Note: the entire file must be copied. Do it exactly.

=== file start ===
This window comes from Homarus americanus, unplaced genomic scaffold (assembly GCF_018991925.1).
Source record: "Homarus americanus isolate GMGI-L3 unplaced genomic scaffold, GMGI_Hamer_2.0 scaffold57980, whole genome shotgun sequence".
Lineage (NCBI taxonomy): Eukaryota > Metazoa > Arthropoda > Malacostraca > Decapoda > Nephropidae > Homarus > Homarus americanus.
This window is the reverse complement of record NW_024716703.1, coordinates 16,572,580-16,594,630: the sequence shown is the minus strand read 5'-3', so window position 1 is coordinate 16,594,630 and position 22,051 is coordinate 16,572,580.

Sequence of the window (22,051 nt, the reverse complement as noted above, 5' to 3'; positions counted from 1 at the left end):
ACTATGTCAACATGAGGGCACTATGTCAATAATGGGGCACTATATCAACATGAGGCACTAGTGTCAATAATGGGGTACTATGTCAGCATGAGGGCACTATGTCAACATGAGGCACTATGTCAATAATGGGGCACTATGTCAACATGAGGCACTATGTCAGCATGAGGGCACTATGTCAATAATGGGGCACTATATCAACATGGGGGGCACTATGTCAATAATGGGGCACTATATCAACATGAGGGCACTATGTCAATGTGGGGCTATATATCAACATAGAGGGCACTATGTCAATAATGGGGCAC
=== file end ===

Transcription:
This window comes from Homarus americanus, unplaced genomic scaffold (assembly GCF_018991925.1).
Source record: "Homarus americanus isolate GMGI-L3 unplaced genomic scaffold, GMGI_Hamer_2.0 scaffold57980, whole genome shotgun sequence".
Lineage (NCBI taxonomy): Eukaryota > Metazoa > Arthropoda > Malacostraca > Decapoda > Nephropidae > Homarus > Homarus americanus.
This window is the reverse complement of record NW_024716703.1, coordinates 16,572,580-16,594,630: the sequence shown is the minus strand read 5'-3', so window position 1 is coordinate 16,594,630 and position 22,051 is coordinate 16,572,580.

Sequence of the window (22,051 nt, the reverse complement as noted above, 5' to 3'; positions counted from 1 at the left end):
ACTATGTCAACATGAGGGCACTATGTCAATAATGGGGCACTATATCAACATGAGGCACTAGTGTCAATAATGGGGTACTATGTCAGCATGAGGGCACTATGTCAACATGAGGCACTATGTCAATAATGGGGCACTATGTCAACATGAGGCACTATGTCAGCATGAGGGCACTATGTCAATAATGGGGCACTATATCAACATGGGGGGCACTATGTCAATAATGGGGCACTATATCAACATGAGGGCACTATGTCAATGTGGGGCTATATATCAACATAGAGGGCACTATGTCAATAATGGGGCAC